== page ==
Over the years it has been my lot to read many biographies and autobiographies of missionaries. A career in missions makes it almost obligatory. In too many instances I have found these accounts to be either dull or, shall we say…depressing. One can only take so much “look what I gave up for Christ” before moving on to something a little more bright and cheery—like an anthology of the works of Edgar Alan Poe. Is it any wonder more young people don’t go into missions?
On the other hand, one of my favorite pastimes is to sit in on a group of older missionaries and listen to them tell stories. Inevitably their eyes light up and they lean forward in their seats, waving their hands excitedly as they recount their many adventures. Often they recall the tragedies and disappointments, yet there is an enthusiasm and joyful sense of purpose—even as tears fill their eyes.
When I opened Growing Up Yanomamö (2009, Grace Acres Press) I encountered a refreshingly different kind of missionary biography. It was as if author Mike Dawson—“missionary kid” and veteran missionary in the Amazon rainforest of Venezuela—was sitting across the table from me, regaling me with story after amazing story from his past. His style is engaging and conversational, and his stories are spell-binding.
Born in Venezuela in 1955 to missionary parents, Mike Dawson grew up with the Yanomamö people. (His command of the language was such that he was once able to convince the somewhat-hostile men of a village he was visiting that he was himself a Yanomamö whose mother had kept him out of the sun.) After graduating from high school he continued to work among the Yanomamö for two years. He then attended Bible college in the United States, returning with his new bride to Venezuela and the Yanomamö shortly after graduating.
The majority of Growing Up Yanomamö could be described as a vigorous romp through jungle. One reads of hunting for tapirs and spider-monkeys, of encounters with alligators and giant anacondas, and of spiritual showdowns with tribal witch-doctors. (This last fascinated me to no end. When I was “growing up Gothard,” it was accepted doctrine that demons were attracted to music with the “worldly back-beat.” Yet, according to Dawson, the demons have a terrible aversion to Southern Gospel and Michael Card. Perhaps it wasn’t the drums after all…) Yet through all of this adrenaline-pumping high adventure run the themes of divine protection, the triumph of the gospel, and the sovereign purpose of God in the midst of tragedy.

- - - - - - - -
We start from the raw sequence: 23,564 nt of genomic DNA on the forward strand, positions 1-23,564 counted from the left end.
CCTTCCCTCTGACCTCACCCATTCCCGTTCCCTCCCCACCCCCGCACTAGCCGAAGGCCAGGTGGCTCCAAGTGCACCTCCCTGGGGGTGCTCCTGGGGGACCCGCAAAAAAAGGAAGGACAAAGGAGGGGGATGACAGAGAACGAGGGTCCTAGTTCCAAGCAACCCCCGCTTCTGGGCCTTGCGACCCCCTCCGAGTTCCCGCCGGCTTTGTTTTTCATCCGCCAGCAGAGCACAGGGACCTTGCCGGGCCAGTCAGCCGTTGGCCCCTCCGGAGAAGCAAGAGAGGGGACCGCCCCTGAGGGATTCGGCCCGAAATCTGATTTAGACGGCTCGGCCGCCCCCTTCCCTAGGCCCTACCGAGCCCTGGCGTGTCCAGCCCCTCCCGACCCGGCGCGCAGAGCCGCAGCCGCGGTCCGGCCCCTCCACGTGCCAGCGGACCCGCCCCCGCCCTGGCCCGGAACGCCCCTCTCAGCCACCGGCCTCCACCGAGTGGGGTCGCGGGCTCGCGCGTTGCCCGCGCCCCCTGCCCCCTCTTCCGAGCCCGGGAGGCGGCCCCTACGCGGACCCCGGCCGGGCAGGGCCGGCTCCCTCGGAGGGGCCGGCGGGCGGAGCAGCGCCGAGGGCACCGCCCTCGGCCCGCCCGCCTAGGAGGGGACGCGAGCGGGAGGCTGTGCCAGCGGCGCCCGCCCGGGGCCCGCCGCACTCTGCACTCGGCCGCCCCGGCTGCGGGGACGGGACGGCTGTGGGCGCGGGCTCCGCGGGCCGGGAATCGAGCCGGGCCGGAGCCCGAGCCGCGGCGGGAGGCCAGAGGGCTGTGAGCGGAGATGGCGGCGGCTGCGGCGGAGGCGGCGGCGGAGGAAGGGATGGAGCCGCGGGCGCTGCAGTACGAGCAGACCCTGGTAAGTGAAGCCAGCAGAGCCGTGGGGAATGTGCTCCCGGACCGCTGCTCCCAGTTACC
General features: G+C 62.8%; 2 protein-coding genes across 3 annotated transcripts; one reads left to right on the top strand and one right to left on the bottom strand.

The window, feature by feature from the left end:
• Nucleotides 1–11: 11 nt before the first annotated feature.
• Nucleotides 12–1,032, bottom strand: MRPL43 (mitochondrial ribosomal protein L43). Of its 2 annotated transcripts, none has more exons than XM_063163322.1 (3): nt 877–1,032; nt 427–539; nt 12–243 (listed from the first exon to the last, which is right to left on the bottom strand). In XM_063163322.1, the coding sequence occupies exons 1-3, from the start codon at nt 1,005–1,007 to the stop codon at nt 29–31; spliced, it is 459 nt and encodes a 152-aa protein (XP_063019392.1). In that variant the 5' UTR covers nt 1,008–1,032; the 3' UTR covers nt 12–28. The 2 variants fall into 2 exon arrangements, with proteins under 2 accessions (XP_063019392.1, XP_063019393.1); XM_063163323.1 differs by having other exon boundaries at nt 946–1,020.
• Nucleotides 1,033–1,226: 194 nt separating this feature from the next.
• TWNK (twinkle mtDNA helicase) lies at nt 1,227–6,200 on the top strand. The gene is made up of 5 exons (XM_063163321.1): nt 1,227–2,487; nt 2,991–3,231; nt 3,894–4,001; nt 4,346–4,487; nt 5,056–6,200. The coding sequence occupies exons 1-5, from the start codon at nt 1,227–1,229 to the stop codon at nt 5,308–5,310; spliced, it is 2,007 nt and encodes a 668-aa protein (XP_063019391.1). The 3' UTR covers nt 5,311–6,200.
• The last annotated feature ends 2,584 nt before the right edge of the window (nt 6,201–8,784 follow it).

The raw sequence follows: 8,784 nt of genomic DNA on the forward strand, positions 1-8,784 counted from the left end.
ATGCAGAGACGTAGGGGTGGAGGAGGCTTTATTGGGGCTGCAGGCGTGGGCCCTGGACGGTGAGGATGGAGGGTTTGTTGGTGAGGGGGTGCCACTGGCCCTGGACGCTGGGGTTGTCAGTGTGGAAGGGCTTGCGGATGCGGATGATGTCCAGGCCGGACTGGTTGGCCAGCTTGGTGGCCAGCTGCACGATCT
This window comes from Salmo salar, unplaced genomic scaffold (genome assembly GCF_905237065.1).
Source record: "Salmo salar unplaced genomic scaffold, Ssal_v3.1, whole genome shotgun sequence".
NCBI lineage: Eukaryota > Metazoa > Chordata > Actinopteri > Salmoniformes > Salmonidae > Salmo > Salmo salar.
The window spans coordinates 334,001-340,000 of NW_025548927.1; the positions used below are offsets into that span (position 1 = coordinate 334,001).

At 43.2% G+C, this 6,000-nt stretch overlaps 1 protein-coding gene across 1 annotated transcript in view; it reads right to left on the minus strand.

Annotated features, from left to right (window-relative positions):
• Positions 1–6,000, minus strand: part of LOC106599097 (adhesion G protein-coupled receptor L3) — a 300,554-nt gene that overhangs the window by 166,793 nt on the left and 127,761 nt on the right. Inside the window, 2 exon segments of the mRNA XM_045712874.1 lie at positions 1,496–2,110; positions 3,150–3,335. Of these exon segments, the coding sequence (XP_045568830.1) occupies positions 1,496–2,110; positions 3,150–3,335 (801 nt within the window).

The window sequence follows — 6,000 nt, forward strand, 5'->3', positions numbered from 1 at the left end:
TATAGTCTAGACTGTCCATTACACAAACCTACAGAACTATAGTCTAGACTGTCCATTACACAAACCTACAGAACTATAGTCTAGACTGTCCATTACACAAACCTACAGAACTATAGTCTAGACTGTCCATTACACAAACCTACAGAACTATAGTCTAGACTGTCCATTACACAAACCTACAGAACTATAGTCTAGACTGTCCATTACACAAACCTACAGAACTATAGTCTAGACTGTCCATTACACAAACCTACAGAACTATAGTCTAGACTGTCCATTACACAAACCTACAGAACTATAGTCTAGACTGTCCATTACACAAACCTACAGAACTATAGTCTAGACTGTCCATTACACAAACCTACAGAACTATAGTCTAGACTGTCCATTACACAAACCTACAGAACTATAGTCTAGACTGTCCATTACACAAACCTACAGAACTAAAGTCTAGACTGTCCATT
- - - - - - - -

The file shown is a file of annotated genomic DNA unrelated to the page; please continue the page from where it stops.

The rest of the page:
Dawson’s style is conversational. There are interruptions, rabbit trails, and third-person accounts. Rather than distracting, these add to the authenticity of the narrative and make it hard to put down. And not everything is “happy-go-lucky.” I challenge anyone who has a soul to read chapter twenty-four—in which Dawson records the home-going of Reneé, his wife of twelve years—without a tearing up. Even in the telling of this, his greatest personal tragedy, Dawson avoids the major pitfalls of missionary literature: he speaks with authenticity without descending into self-pity.
Another refreshing aspect of the book was Dawson’s treatment of the Yanomamö Indians themselves. Once again, there are two extremes that many missionary tales fall into. On one side are those that seek to put down the host culture to the extent that they see nothing of value in it. For these types there are no redeeming qualities, nothing whatsoever to be learned from it.
On the other side are those who perpetuate the myth of the “noble savage.” These well-meaning souls take a page (or several pages) from the script of movies like Pocahontas or Avatar, depicting innocent natives as living in a utopian forest paradise until the evil white man comes along to destroy it all for fun and profit.
Dawson, thankfully, strikes an even balance. He is openly admiring of the Yanomamö culture as a whole. He loves them. They are his people, and he is one of them. And at the same time, he is brutally honest about the more unsavory aspects of their culture that he has witnessed over the years. Readers should be prepared for some graphic scenes. Permeating the whole account is the desperate need of the Yanomamö (and indeed all men) for the salvation that comes through faith in the finished work of Christ on the cross. One of the most profound moments in the entire book is the eloquent response given by a believing Yanomamö tribesman after being told by an American “academic” that he had been brainwashed by the missionaries.
If there was one thing I could change about the book it would be that there are wide swaths of time that are skipped in the narrative. I get the feeling that we are missing some great stories. Then again, at 317 pages, I’m sure some things had to be left out. Perhaps some of these are included in the author’s newly released sequel, entitled I Can See the Shore.
I also found myself wishing for a section of photos, although the included occasional artwork is quite good. Still, I would have liked to have that visual reference to the people and places I was reading about.
But this is a minor detail. Michael Dawson does such a superb job of describing the events and surroundings that many times I felt like I was there with him.
I can imagine this book being the perfect antidote for the teen or young adult who has spent all his or her life singing the astonishingly depressing hymn So Send I You and listening to missionaries piously intone “Don’t tell God you’ll never go to Africa, because that’s exactly where He’ll send you.” Michael Dawson, in sharing his own personal stories of action, adversity, and adventure, can give them an entirely more realistic picture of what missions is all about.
In writing Growing Up Yanomamö Michael Dawson has done missions endeavors everywhere—and the Kingdom of God as a whole—a tremendous service.